Jim was a great surprise — to both Casey and myself. He fit in with her and her friends so easily. There wasn’t an awkwardness or anything of just having met these people. He also had a lot in common with Casey, and I loved how their relationship didn’t feel like instant love because of how well they could understand each other.

Back to those friends… I want to be in their friend group! They were so much fun! They were all so different and each had their own piece of crazy going on, but they were tight and really cared about each other. I especially loved Jim and Mick’s bromance. Gosh, it couldn’t get much better than that. Seriously, make this movie so I can see this bromance!

I just really loved this book so much! I want everyone who likes a good fake relationship romance to read it. The only thing I hesitated over while reading this book was that the end wrapped up a little too conveniently, but I still didn’t hate that. It was actually really cute.

Blog Tour: Handle with Care (Helena Hunting)

HWC - BT banner

“Lincoln and Wren had me flipping through the pages frantically, begging for more. Their chemistry was explosive, their love story both hilarious and tender.”- L.J. Shen, USA Today bestselling author

Handle With Care, an all-new romantic comedy from New York Times bestselling author Helena Hunting is available now!

12_13_Handle With Care (1) 6.00.05 PM

HE WANTS TO LOSE CONTROL.

Between his parents’ messed up marriage and his narcissistic younger brother, Lincoln Moorehead has spent the majority of his life avoiding his family. After the death of his father, Lincoln finds himself in the middle of the drama. To top it all off, he’s been named CEO of Moorehead Media, much to his brother’s chagrin. But Lincoln’s bad attitude softens when he meets the no-nonsense, gorgeous woman who has been given the task of transforming him from the gruff, wilderness guy to a suave businessman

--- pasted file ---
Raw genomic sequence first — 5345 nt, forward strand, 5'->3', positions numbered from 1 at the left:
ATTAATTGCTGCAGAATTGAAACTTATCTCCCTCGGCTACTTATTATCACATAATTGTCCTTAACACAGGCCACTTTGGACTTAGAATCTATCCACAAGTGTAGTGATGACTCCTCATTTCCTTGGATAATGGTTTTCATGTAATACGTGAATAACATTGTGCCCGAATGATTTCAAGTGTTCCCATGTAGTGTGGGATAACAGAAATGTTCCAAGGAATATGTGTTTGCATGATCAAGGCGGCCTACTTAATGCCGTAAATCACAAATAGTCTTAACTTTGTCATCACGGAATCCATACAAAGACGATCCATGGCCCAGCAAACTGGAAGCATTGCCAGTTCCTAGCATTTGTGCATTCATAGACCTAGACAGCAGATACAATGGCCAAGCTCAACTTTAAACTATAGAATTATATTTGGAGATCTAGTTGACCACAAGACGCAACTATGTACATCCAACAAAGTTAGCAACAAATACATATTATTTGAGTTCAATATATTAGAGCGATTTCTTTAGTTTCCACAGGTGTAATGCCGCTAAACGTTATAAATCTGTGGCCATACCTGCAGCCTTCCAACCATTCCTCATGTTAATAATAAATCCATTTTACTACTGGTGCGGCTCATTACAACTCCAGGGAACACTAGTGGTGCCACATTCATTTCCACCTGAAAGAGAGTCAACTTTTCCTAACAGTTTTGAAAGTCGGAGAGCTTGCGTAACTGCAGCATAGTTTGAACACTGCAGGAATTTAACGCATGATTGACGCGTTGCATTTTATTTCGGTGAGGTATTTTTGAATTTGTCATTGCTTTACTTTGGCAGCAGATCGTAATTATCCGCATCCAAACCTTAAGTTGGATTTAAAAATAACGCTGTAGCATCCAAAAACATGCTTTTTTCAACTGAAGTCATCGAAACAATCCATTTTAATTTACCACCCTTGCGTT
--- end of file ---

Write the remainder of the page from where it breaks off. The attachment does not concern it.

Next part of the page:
SHE’S TRYING TO HOLD IT TOGETHER.

Wren Sterling has been working double time to keep the indiscretions at Moorehead Media at bay, so when she’s presented with a new contract, with new responsibilities and additional incentives, she agrees. Working with the reclusive oldest son of a ridiculously entitled family is worth the hassle if it means she’s that much closer to pursuing her own dreams. What Wren doesn’t expect is to find herself attracted to him, or for it to be mutual. And she certainly doesn’t expect to fall for Lincoln. But when a shocking new Moorehead scandal comes to light, she’s forced to choose between her own family and the broody, cynical CEO.

My review:

Note: This review is for an ARC and is my unbiased opinion.
Rating: ★ ★ ★ ★ ★

I had in my mind that I was going to do a bullet point review for Handle with Care listing my likes and dislikes. The thing is… I didn’t dislike anything about it. The Shacking Up series keeps getting better and better with each book. I loved Handle with Care. I guess I’m just going to have to gives you my likes.

  • Lincoln Moorehead. This burly mountain man had a heart of gold. He always tried to do the right thing. I loved how he spent his time giving back to others.
  • Lincoln wasn’t perfect, though. He had faults. He was especially good at goading his brother Armstrong, which I approved of.
  • Armstrong is probably one of my most hated characters, and he’s rightfully gained that title over the course of the series. He was especially fun to hate in Handle with Care.
  • Wren Sterling. Anyone who can bring Armstrong to his knees they way she could deserves applause. Plus, she was just a nice person.
  • Lincoln + Wren = insane chemistry. I loved the whole office romance vibe they had going on. The fact that she was his “handler” made it even more fun.
  • All of the surprised Helena Hunting had in store for the reader.
  • G-mom. I loved that old lady.

My list of positives about Handle with Care could probably go on longer. It was just such a fun read. I loved being back in this world of characters. I’m really hoping Helena Hunting will continue this series a little longer.

HWC - AN

Download your copy today!

Amazon: https://amzn.to/2VGJ83p

AppleBooks: https://apple.co/2VXTyvK

Amazon Worldwide: http://mybook.to/HandleWithCare

Nook: http://bit.ly/2FmIv9x

Kobo: http://bit.ly/2M09aKC

Google Play: http://bit.ly/2RRkyh8

Amazon Paperback: https://amzn.to/2C9AeCB

Add to GoodReads: http://bit.ly/2FgCXxX

HWC - Teaser 3 AN

About the Author:

New York Times and USA Today bestselling author of PUCKED, Helena Hunting lives on the outskirts of Toronto with her incredibly tolerant family and two moderately intolerant cats. She’s writes contemporary romance ranging from new adult angst to romantic sports comedy.

Connect with Helena:
Instagram: http://instagram.com/helenahunting
Twitter:
https://twitter.com/HelenaHunting
Facebook:
http://on.fb.me/Zt1xm5
Facebook Fan group: http://bit.ly/340v5tQ
Website: http://www.helenahunting.com/
Never miss an update! Subscribe to Helena’s mailing list: http://bit.ly/2MlRKq6